Rashtrapati Bhavan is a house with 340
rooms. But size is not its only or even its chief
claim to fame. It is a widely acclaimed masterpiece of architecture, the crowning
achievement of a master-builder, Edwin
It was built to proclaim the might and
permanence of the British empire in India.
That empire vanished from the land within
eighteen years of its construction. The book
tells the story of this imperial edifice which
has been adapted to the needs of Republican
**Contents and Sample Pages**
Sand takes time to turn into stone. And stone takes talent to be converted into
an edifice. Nature and man, rock and architecture, have rarely collaborated to so fine
a purpose as in the fashioning of the magnificent Rashtrapati Bhavan.
Indian stone, both supple and tough, smooth and heavy-grained, had earlier
gone into the making of two other regal residences in Delhi, the Purana Qila and the
Red Fort. Those gaunt monuments proclaimed India’s architectural excellence
and more. They bespoke India’s artistic skills and symbolized its strength. When, in
the early years of this century, the British moved the Raj’s capital from Calcutta to
Delhi, the search for an imperial Residence became a desideratum. The Kingsway
Camp was first chosen and even a foundation was laid there. But to the genius in
architecture, Edwin Lutyens, the Raisina Hill appealed as an ideal site for the
proposed building. A palace on this hillock would crown the landscape. Visible
across miles, the palace would levitate on the horizon as a monument that is a cut
above the rest. It would be, among buildings, a Kanchenjungha which the dust haze
of Delhi’s summers and the mist of her winters would obscure, unveil and obscure
again. A tantalizing presence that would be close and far, within touching distance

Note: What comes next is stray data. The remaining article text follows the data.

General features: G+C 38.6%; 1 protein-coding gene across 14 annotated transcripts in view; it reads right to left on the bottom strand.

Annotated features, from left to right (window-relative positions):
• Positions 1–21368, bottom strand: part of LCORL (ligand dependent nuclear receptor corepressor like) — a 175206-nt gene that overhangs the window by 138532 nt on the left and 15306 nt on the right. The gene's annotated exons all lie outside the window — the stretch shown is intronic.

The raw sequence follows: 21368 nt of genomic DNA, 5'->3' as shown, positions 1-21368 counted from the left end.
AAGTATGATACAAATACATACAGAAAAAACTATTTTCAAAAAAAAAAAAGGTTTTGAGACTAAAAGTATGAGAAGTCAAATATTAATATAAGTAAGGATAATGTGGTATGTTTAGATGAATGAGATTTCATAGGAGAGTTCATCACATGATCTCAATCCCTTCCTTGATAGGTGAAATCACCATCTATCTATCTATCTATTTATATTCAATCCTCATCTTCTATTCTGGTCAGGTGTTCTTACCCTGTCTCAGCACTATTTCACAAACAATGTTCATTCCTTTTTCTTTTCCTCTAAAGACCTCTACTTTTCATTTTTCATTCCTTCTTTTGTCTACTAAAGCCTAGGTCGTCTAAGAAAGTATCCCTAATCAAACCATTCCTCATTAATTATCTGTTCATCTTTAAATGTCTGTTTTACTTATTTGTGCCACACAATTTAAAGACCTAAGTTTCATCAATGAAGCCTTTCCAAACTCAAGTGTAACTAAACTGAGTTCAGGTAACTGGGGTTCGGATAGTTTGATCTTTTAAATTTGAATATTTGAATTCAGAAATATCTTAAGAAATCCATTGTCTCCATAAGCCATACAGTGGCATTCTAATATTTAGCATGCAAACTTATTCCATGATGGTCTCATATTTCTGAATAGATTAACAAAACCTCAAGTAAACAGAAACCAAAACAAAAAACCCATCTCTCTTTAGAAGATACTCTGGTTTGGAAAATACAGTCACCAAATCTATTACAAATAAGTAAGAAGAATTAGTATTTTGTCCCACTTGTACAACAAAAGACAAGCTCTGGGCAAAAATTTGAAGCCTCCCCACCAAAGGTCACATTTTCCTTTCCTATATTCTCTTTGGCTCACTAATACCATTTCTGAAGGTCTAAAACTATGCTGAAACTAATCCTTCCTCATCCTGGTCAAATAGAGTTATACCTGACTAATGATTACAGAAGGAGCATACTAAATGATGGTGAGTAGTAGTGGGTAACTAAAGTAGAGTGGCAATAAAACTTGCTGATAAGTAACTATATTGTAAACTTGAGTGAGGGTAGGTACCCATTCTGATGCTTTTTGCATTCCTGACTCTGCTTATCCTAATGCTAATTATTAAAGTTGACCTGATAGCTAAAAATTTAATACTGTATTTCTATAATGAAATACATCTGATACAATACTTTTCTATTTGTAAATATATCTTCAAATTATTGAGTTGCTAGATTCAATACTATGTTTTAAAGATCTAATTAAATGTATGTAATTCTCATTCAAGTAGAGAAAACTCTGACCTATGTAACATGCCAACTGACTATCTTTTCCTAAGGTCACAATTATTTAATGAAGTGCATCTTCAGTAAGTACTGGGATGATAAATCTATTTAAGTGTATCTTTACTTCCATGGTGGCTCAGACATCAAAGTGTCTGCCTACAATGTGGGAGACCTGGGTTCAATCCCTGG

and yet elusive behind the undulation.
Lutyens and his colleague in the enterprise, Baker, knew that the new building
could not exist in a vacuum. The building, Lutyens and Baker realized, would
therefore have to use not an unfamiliar architectural language but a higher vocabulary from within India’s own idiom of edifices. The Viceroy’s House, they saw,
would need to stand out but not stand apart. Years of painstaking research and
meticulous study went into the planning of the noble pile. The construction
commenced and proceeded thereafter with the dignity — and slowness — of a
pageant. Shape merged with tone, theme fused with rock, as hundreds of masons,
carpenters, cutters, carvers and artists worked to give the building its finishing
touches with the detailed care that engravers bestow on jewellery. When in 1929
after years of construction activity the monumental work was completed, there came
to be added to the list of the world’s palaces a fresh, new name. But a name that had
an old ring to it. The ‘wicker trellis’ of Sarnath hallowed by Gautama the Buddha
and ancient Indian motifs like the Sun, the serpent and, of course, the elephant
adorned its walls, lintels, cornices, plinths and courtyards.
The building which Lord Irwin stepped into in 1929 was.a metaphor for the Raj: